• Double-check all your screens, too, for small rips and holes. Repair or replace damaged screens promptly.
  • A lot of critters will get in through an open window, usually by following a light source. By keeping your windows closed or using bug screens, you can usually keep these critters out. Most US homes already have screens in all the windows, but if yours doesn’t, start there.
  • If you have a problem with mice, consider getting a house cat or two. Seriously. They should help keep your mice population under control.
  • Allergic to cats? Then try an ultrasonic sound machine instead. My mama uses several to deter critters from her summer vegetable garden, and she is quite pleased with the results.
  • There are also plenty of things you can store with your clothing, from cedar blocks and lavender sachets to mothballs. According to some sources, you can even use cinnamon sticks and/or cloves. Keep in mind that these only work as long as they’re smelly, so solid cedar blocks you can sand periodically to refresh the odor is what you need (not cedar chips). And since the chemicals in most mothballs can be dangerous, it’s better to opt for camphor blocks or pellets.

B. CONTROL

And speaking of control – sometimes, even when you follow all these steps to the letter, you may still end up with indoor pests that you’d rather not have. Then it’s time to move on to plan B, and manage the infestation before it spreads.

The first things you need to do to control household pests is repeat the steps under “prevent” as needed:

1. Clean up the mess

Literally and figuratively.

  • You have to start by dealing with the immediate aftermath, whether it’s sweeping up mouse droppings and the shredded newspaper they made for their nests, or tossing every single bit of contaminated food.
  • Once you’ve done that, it’s time to thoroughly clean any relevant surfaces. Get that dry-cleaning done after all. Wipe down all cupboards and cabinets that are involved.
  • And all those boxes of magazines you’ve been meaning to recycle for the past several years? They need to go, NOW. Whether you trash or recycle them, you cannot put this off any longer.
  • Likewise, those boxes of clothes you no longer wear that you’ve been meaning to donate? Once you’ve cleaned up the infestation, you need to get rid of them already.

2. Check your blocking efforts; redo as needed

  • Again, are there holes or cracks that you missed before? And/or did the critters eat through your previous efforts? If so, seal them up now, and double-check those screen patches.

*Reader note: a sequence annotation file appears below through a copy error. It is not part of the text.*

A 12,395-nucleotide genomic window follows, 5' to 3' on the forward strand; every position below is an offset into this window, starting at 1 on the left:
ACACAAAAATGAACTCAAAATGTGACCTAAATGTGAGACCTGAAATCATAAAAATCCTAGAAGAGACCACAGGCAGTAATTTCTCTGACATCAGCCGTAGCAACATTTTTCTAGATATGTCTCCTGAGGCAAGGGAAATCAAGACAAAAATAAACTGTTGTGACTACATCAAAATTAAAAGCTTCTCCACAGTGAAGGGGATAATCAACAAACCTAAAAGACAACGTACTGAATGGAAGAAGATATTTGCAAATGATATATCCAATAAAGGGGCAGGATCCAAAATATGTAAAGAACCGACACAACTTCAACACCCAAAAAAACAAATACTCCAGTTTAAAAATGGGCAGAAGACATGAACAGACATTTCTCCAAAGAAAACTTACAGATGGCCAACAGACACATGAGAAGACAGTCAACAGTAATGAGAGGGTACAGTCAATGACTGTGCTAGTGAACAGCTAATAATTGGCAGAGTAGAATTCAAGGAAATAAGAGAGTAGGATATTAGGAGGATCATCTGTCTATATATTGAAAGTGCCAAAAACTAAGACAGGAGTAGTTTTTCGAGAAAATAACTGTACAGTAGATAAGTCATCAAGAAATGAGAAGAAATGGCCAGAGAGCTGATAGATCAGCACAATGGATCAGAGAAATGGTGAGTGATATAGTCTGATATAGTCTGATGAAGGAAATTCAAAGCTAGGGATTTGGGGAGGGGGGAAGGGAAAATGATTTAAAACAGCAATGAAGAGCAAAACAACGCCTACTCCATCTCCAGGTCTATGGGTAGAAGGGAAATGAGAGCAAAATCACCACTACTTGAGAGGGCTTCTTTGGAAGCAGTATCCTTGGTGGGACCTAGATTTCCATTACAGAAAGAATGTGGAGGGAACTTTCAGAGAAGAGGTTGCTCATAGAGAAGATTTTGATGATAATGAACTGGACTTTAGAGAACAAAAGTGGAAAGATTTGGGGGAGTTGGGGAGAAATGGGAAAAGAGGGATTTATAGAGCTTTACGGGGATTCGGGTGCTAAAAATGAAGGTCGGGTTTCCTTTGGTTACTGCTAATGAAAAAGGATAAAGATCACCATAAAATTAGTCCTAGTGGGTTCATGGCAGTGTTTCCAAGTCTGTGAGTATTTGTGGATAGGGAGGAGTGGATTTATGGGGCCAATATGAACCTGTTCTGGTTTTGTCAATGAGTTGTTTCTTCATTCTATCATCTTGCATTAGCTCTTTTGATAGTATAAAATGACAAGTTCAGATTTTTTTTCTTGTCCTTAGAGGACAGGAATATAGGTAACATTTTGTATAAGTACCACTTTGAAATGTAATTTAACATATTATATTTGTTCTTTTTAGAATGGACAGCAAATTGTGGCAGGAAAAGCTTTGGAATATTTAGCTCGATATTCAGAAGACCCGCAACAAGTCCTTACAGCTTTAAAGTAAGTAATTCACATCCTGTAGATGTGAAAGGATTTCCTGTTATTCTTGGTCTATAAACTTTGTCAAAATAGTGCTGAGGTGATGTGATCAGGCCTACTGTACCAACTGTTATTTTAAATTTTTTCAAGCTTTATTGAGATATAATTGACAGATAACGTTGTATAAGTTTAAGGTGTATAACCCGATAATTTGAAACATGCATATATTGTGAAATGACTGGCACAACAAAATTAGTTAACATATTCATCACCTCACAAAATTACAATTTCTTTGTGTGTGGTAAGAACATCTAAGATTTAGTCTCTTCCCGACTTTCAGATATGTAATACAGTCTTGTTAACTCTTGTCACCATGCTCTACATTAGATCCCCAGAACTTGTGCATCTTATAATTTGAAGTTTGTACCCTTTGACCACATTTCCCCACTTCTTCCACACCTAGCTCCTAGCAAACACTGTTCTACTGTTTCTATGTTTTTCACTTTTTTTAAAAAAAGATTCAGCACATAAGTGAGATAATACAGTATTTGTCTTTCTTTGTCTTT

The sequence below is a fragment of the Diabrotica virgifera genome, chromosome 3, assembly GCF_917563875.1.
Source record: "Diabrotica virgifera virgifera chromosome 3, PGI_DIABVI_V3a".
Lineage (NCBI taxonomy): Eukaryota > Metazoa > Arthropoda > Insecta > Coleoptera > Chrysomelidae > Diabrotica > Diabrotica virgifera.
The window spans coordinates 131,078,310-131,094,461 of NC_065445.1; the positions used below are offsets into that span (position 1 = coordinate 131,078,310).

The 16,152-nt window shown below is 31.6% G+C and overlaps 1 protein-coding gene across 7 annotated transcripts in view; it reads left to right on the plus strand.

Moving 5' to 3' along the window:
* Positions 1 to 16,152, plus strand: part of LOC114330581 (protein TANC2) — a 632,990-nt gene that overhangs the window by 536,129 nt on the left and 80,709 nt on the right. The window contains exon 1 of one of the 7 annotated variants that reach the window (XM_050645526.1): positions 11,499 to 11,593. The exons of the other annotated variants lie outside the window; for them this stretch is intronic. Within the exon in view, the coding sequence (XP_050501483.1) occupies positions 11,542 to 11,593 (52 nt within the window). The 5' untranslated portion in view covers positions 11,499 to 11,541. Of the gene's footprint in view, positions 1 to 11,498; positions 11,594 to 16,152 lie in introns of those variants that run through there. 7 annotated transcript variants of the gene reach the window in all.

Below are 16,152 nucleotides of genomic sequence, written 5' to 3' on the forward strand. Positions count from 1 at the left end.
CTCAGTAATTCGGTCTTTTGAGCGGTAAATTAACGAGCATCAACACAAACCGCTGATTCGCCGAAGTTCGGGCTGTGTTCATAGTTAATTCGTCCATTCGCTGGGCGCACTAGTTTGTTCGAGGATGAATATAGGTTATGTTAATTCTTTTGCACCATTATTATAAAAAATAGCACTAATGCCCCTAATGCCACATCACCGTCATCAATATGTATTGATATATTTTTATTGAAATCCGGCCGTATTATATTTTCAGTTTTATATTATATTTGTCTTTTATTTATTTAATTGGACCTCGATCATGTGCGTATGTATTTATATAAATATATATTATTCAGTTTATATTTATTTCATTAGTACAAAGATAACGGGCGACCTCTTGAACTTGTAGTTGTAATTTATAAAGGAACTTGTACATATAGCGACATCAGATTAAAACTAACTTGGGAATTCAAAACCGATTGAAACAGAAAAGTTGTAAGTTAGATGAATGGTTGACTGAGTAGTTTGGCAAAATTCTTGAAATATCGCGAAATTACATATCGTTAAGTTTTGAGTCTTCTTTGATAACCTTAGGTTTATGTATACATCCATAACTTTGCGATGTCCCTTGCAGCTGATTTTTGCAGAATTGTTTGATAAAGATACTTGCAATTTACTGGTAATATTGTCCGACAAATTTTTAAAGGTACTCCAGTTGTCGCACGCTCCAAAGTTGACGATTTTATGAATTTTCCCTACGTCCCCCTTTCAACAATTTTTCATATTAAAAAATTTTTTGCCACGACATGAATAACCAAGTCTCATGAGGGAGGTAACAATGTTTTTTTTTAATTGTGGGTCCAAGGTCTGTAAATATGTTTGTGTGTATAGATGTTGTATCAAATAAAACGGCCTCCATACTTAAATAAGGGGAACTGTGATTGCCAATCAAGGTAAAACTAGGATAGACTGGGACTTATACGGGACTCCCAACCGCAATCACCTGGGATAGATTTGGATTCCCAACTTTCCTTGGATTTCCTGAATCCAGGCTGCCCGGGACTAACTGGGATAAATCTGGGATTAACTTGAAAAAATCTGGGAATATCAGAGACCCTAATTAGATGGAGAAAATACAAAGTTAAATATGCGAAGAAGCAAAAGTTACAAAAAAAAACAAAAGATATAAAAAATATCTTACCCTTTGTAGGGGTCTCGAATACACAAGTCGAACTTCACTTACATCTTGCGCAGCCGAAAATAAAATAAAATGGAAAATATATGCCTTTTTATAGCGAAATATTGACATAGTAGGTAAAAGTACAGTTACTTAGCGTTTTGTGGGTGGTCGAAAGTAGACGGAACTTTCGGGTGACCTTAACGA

• If you already sealed these things before, figure out why the sealing didn’t work. Maybe there’s a hidden screen rip after all, or your screens should be a finer-gauge mesh. Or perhaps the mice found your previous wall-patch job delicious.
  • If the mice ate right through your previous patches, or you found new ones in need of repair, try stuffing the holes with steel wool and then squeezing in silicone caulk. This combination will be a lot harder and less tasty for mice to chew through.

3. Lay traps

There are lots of ways to trap bugs and rodents. And while trapping the offenders will be part of what the pros do as well (see next step), there are plenty of traps you can set out yourself:

  • Many homemade insect traps use certain foods or lights to lure in critters before trapping them. For example, for things like wasps or slugs, you could try filling a bottle with honey or beer. Or making a liquid mixture of sugar, borax powder, and water to eliminate ants.
  • There are plenty of devices that can electrocute bugs. Besides the traditional large “bug-zapper” pole lamps, there are now also smaller plug-in units, and even special lightbulbs. Getting one of these could make evenings on your screened-in porch more pleasant.
  • For pantry pests, the only thing I’ve had luck with in keeping them away (once I’ve found them and tried to eradicate them) is ✅all-natural pheromone-based traps. Fortunately, these are easier to find than they used to be. They are basically small open-ended cardboard boxes with sticky insides, coated with scents that will attract the grain moths and/or beetles in. Once the offending critters get at the pheromone source, the surface adhesives trap them.
  • When it comes to mousetraps, there are a number of different types of traps that you can use. Some of these simply trap rodents rather than killing them, if you’d prefer a no-kill way to solve the problem.

4. Know when to call the pros

Finally, always remember that your best option may be to call a pest control service. Sure, most if not all of the options I’ve described above are things you can DIY – but at what cost?

  • Besides the actual money you’ll spend on the products themselves, there’s the time you’ll need to invest, as well as the trial-and-error. And the source of the problem may be in the last place you thought to look.
  • For example, while several workmen were in our attic the other day doing some electrical repairs, they discovered several (no longer active, thank goodness!) large wasps’ nests in the far end. Since our attic is designed as a layer of insulation and is not built for storage, we never go up there – I can only imagine how long it would have taken us to think to check this, if we DID have wasps in our home somehow!

Instead of being left to your own trial-and-error, the pros will know exactly how to drive away the pests based on your unique circumstances. And speaking of which, one time you should always call the pros is when dealing with dangerous pest infestations. Things like snakes, poisonous spiders, and scorpions are better handled by those with training and expertise in this work!

Have you ever had to pest-proof your home, whether before or after an incident? How did it go? Any secret hacks I missed? Let us know in the comments!

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While prevention is the best way to pest-proof your home, there are also things you can do after the fact. This post has you covered either way.